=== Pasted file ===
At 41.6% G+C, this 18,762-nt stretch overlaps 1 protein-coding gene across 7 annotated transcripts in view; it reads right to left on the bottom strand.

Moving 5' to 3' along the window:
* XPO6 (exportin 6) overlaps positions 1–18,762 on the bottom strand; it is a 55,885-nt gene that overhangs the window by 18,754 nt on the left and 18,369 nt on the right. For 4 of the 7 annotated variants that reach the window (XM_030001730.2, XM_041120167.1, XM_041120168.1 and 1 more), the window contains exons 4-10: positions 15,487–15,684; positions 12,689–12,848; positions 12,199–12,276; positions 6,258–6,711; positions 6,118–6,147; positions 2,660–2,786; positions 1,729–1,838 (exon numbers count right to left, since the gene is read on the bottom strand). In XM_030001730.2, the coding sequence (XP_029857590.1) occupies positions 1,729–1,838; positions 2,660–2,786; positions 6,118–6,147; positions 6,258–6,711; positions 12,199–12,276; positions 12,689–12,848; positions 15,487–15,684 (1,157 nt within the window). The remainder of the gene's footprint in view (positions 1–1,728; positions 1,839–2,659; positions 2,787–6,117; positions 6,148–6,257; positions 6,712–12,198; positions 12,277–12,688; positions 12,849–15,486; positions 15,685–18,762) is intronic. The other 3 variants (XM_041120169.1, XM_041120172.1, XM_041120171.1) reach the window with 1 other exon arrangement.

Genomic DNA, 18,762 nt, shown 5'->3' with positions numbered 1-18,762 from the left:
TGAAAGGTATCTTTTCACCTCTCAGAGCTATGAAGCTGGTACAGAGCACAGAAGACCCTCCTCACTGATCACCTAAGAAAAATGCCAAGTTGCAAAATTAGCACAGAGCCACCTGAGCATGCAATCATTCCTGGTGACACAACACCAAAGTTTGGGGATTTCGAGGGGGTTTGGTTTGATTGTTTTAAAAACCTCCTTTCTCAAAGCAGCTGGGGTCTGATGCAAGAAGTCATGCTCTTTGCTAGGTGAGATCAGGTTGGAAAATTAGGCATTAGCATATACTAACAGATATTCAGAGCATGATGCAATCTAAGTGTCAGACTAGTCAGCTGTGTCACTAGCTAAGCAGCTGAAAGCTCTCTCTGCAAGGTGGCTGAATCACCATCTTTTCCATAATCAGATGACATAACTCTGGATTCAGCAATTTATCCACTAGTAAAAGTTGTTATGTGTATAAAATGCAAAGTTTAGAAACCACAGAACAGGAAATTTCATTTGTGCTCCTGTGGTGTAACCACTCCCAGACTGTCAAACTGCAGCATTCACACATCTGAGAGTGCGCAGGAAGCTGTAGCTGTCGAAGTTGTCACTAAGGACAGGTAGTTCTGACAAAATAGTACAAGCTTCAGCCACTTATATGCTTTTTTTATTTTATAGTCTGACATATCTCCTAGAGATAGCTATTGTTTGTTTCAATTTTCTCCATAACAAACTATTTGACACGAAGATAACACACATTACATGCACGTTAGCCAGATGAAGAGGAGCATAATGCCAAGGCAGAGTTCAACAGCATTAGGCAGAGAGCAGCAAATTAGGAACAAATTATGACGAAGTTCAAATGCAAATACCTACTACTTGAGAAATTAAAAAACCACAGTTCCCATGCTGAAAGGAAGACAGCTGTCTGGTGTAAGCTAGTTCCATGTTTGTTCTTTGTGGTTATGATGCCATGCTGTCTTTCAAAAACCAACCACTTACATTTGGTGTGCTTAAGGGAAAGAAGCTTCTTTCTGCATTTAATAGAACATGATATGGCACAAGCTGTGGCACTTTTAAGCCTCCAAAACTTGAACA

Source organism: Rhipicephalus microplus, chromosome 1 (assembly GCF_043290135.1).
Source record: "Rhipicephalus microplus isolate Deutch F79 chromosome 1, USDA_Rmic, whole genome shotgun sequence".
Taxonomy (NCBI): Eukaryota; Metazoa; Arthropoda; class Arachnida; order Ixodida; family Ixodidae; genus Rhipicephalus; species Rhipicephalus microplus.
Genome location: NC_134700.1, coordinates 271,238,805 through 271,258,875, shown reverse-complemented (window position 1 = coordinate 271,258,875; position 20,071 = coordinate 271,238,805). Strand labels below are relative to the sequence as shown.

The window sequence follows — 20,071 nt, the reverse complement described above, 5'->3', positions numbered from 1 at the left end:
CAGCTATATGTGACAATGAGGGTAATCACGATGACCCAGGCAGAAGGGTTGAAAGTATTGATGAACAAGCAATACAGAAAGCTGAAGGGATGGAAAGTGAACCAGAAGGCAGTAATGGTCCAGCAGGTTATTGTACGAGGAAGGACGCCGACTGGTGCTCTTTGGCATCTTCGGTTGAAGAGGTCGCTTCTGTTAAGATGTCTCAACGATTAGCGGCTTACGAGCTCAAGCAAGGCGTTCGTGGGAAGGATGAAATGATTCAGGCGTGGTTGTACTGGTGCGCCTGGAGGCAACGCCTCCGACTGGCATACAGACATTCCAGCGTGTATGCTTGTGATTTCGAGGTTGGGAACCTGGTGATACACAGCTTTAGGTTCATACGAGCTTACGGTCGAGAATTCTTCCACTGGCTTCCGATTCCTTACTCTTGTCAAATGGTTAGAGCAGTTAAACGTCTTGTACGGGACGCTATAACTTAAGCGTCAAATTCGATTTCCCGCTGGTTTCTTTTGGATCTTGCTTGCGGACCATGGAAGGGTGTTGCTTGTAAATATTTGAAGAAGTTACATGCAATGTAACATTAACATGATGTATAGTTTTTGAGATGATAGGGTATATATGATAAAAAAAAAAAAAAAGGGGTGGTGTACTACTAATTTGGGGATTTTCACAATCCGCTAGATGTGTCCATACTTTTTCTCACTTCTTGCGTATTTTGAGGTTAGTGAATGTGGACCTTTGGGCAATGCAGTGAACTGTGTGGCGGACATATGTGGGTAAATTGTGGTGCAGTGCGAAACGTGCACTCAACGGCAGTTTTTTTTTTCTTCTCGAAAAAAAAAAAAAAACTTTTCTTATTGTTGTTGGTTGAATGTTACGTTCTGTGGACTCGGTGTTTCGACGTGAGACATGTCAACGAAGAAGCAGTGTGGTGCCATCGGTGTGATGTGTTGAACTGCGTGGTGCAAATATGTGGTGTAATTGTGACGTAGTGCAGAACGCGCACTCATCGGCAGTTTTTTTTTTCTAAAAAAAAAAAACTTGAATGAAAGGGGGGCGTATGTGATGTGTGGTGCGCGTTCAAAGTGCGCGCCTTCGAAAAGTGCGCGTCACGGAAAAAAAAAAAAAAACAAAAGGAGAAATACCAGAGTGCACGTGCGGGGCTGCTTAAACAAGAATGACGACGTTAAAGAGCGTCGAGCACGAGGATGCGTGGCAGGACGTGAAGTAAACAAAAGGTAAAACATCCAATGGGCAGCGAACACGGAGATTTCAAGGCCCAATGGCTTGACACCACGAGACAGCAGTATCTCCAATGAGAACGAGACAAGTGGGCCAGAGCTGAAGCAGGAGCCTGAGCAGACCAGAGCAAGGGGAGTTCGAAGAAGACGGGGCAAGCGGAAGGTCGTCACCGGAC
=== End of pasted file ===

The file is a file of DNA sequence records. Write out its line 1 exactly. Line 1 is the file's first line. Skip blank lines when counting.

At 41.6% G+C, this 18,762-nt stretch overlaps 1 protein-coding gene across 7 annotated transcripts in view; it reads right to left on the bottom strand.